1927 sees the creation of new recreational opportunities for –destination Waikiki” with the building of the historic Waikiki Natatorium War Memorial and the Honolulu Zoo. The Waikiki Natatorium War was a massive 100 yard by 40 yards wide Olympic swimming pool. It was unique because it was actually on the beach and fed by ocean water. Several medal winning Olympians brought fame to this architectural wonder beginning with Hawaiian Olympian Duke Kahanamoku (also made famous during this time by introducing the world to the modern sport of surfing) and joined by other world renowned swimmers such as Fred Kono, Dick Cleveland, Johnny Weismuller and Buster Crabbe. The Honolulu Zoo is built on 40 acres of Queen Kapiolani and is made part of the queen's trust. With the advent of these activities, The Moana Hotel stood as ground central for tourists who visited these exciting new attractions.
The Royal Hawaiian Hotel, a $4 million investment by the Matson Navigation Co. also opened on February 1, 1927. Built on 15 acres of beautiful beach frontage, the luxurious hotel, with its distinctive Moorish-style architecture painted pink, was promoted world-wide as a premier visitor destination. Elaborate opening ceremonies and festivities included dinner and dancing, a concert, and a pageant. What made Waikiki so attractive in the past contributed to making the "Pink Palace" a favorite of both visitors and local residents for decades.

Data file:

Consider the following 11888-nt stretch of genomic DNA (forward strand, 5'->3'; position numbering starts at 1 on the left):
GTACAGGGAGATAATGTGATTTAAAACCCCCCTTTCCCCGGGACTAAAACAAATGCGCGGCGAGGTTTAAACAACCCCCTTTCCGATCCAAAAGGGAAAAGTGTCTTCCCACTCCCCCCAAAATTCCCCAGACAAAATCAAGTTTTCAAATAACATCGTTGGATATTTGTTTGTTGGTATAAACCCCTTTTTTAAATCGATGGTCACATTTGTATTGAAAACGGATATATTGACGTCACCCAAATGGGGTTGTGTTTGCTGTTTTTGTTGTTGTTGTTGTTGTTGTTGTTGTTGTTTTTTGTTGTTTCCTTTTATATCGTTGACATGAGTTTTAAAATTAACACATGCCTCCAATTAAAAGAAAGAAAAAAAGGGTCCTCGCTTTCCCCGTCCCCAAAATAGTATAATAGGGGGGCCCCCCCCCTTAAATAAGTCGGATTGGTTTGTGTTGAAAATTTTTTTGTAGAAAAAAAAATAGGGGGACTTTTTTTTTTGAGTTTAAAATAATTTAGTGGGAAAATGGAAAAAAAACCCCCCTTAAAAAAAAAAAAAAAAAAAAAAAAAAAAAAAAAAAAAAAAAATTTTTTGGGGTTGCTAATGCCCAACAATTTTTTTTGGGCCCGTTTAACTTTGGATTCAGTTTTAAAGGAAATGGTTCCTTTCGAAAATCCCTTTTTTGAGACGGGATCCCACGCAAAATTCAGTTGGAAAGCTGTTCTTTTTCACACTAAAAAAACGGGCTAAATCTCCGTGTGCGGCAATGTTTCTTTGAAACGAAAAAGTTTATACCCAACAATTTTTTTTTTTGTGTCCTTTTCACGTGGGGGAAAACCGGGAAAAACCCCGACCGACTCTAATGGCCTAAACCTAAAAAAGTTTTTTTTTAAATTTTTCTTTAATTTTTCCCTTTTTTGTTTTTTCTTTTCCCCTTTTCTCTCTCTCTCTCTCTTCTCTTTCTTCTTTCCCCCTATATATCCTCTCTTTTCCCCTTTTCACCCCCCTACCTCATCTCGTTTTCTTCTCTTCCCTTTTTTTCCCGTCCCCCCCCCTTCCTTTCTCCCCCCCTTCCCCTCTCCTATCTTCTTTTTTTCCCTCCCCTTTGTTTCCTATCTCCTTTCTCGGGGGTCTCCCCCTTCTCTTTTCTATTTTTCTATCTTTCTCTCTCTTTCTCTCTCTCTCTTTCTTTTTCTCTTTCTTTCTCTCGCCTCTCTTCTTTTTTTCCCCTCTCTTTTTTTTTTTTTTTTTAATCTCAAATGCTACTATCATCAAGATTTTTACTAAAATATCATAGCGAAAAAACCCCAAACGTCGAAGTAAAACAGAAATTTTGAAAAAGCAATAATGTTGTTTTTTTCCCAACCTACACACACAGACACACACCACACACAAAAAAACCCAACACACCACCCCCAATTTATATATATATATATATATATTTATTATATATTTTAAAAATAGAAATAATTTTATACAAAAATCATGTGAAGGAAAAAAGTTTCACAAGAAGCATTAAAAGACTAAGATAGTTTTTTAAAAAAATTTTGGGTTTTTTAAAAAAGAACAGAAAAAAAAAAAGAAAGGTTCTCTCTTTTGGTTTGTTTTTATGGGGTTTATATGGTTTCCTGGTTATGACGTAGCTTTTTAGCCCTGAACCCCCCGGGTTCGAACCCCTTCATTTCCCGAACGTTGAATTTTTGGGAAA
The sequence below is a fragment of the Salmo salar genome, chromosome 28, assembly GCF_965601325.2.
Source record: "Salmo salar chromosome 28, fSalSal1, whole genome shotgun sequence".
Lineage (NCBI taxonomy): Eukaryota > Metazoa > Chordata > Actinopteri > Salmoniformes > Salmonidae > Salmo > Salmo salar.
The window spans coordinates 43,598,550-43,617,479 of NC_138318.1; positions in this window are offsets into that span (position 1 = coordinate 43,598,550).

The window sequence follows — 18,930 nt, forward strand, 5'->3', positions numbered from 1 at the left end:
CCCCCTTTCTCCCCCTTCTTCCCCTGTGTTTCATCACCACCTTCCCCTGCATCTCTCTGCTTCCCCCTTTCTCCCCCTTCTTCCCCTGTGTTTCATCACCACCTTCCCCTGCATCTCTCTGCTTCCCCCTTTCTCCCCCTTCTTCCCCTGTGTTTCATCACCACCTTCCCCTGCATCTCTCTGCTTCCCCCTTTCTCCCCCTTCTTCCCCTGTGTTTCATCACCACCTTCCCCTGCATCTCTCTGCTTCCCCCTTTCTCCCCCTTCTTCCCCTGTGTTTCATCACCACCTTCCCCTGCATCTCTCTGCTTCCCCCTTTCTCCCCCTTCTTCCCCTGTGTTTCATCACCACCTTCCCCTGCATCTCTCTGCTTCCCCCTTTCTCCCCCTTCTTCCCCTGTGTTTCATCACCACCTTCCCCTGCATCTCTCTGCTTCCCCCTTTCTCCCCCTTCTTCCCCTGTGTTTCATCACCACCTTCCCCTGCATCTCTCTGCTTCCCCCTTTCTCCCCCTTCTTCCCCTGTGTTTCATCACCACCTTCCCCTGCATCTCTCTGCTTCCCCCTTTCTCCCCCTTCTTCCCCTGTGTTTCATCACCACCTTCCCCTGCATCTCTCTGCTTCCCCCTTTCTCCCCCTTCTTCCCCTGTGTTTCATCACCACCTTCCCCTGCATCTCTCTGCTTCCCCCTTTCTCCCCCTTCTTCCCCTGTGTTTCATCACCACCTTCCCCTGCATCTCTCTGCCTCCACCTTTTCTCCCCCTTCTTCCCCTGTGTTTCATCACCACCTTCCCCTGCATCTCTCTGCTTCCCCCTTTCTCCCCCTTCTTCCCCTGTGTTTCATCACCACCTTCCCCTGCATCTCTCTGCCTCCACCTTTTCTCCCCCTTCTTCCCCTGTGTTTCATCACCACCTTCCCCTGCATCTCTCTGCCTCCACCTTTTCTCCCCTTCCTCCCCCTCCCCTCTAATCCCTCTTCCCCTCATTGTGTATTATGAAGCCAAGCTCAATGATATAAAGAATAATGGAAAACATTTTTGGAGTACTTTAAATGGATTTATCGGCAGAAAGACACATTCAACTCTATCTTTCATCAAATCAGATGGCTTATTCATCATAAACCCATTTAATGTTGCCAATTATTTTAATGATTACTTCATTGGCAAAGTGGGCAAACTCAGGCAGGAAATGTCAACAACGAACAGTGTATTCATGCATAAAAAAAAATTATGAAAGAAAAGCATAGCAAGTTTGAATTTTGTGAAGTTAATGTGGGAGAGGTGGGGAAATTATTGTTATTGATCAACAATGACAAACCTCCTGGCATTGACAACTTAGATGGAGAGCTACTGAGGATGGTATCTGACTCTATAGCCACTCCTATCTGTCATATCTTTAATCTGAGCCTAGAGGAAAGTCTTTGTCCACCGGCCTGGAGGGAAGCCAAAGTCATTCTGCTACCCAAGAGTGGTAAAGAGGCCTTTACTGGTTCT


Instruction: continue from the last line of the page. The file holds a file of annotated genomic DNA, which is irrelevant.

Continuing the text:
The rise of hapa-haole marks the beginning of Waikiki moving into full swing. The year was 1934 and Hawaiian music gains worldwide popularity. It begins when Harry Owens and his big band became icons of popular Hawaiian music, followed by the launching of the popular worldwide radio show Hawaii Calls. The show was actually broadcast from the courtyard of the Moana Hotel from 1935 until 1975 and a hallmark of the show was the sound of the waves breaking in the distance.